VB .NET is only one component of a revolution in
Windows-the .NET framework. This framework provides the new support for
software development and operating system support in Windows, and it's more
extensive than anything we've seen in Windows before. The .NET framework wraps
the operating system with its own code, and your VB .NET programs actually
deal with .NET code instead of dealing with the operating system itself. And
it is specially designed to make working with the Internet easy.
At the base of the .NET framework is the Common Language
Runtime (CLR). The CLR is the module that actually runs your VB .NET
applications. When you create a VB .NET application, what really happens is
that your code is compiled into the CLR's Intermediate
Language (named MSIL, or IL for short), much like bytecodes in Java. When
you run the application, that IL code is translated into the binary code your
computer can understand by some special compilers
built into the CLR. Compilers translate your code into something that your
machine's hardware, or other software, can deal with directly. In this way,
Microsoft can one day create a CLR for operating systems other than Windows,
and your VB .NET applications, compiled into IL, will run on them.
The .NET Framework class library is the second major part of
the .NET framework. The class library holds an immense amount of prewritten
code that all the applications you create with Visual Basic, Visual C++, C#,
and other Visual Studio languages build on. The class library gives your
program the support it needs-for example, your program may create several
forms, and as there is a class for forms in the class library, your program
doesn't have to perform all the details of creating those forms from scratch.
All your code has to do is declare a new form, and the CLR compilers can get
the actual code that supports forms from the .NET Framework class library. In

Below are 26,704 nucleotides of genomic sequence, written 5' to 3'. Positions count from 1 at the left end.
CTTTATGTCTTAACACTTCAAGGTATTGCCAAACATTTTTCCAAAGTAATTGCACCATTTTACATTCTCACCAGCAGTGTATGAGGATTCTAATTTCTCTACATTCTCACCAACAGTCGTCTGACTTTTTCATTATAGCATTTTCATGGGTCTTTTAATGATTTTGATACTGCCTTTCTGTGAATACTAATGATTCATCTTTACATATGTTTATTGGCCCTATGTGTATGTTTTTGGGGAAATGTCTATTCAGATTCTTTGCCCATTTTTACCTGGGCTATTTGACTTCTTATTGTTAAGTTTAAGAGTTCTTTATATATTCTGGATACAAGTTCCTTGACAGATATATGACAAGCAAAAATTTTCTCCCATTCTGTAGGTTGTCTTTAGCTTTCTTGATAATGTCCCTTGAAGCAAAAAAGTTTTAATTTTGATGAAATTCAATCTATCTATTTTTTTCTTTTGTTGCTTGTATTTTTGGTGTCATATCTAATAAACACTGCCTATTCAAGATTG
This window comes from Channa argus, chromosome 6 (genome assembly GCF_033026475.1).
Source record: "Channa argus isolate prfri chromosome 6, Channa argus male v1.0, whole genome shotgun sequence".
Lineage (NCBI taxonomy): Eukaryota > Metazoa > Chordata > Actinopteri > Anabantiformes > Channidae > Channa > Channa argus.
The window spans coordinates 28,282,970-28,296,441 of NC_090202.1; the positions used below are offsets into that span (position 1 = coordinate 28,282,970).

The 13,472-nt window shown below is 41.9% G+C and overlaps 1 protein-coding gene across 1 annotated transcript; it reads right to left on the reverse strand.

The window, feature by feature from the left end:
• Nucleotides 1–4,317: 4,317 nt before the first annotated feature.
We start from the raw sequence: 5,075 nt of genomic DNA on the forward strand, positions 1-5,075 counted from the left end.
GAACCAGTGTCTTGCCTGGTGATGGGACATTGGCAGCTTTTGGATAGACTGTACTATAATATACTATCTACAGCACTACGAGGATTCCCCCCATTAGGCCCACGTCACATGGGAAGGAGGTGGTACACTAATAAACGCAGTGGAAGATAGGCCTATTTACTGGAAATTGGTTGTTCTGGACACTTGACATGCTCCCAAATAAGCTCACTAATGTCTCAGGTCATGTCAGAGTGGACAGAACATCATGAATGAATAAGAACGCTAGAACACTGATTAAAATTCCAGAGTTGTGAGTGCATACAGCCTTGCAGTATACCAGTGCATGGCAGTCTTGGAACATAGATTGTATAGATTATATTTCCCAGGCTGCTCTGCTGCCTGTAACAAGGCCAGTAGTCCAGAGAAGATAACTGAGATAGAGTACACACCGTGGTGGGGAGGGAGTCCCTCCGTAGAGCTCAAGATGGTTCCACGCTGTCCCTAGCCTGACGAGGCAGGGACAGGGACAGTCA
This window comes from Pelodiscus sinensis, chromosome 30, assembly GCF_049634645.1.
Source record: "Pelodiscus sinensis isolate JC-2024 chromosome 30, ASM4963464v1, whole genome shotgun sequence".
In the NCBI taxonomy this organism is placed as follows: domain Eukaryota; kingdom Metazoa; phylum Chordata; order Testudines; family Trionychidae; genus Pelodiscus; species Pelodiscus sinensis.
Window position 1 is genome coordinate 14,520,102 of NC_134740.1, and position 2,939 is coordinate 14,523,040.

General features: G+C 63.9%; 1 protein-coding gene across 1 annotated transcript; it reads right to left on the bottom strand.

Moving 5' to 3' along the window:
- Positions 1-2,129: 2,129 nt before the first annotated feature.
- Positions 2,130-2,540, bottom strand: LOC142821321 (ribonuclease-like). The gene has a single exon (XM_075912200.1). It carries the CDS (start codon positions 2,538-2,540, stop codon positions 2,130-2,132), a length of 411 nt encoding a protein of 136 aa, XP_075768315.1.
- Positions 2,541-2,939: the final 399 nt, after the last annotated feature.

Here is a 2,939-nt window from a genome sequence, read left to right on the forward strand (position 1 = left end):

this way, your programs can be very small compared to earlier Windows
applications; because you can rely on the millions of lines of code already
written in the class library, not everything has to be in your application's
executable (EXE) file.
All this assumes that you're working on a machine that has the
.NET framework, and therefore the CLR and the .NET Framework class library,
installed. The code for all elements we use in a VB .NET application-forms,
buttons, menus, and all the rest-all comes from the class library. And other
Visual Studio applications use the same class library, making it easy to mix
languages in your programming, even in the same application. Also,
distributing applications is easier, because all the support you need is
already on the machine you're installing your application to.
As mentioned, the .NET framework organizes its classes into
namespaces. For example, the .NET framework includes the namespaces Microsoft.VisualBasic,
and Microsoft.Win32. In fact, these namespaces contain
relatively few classes; the real way we'll interact with the .NET framework
class library in this book is through the System
The System Namespaces
You can't build a VB .NET application without using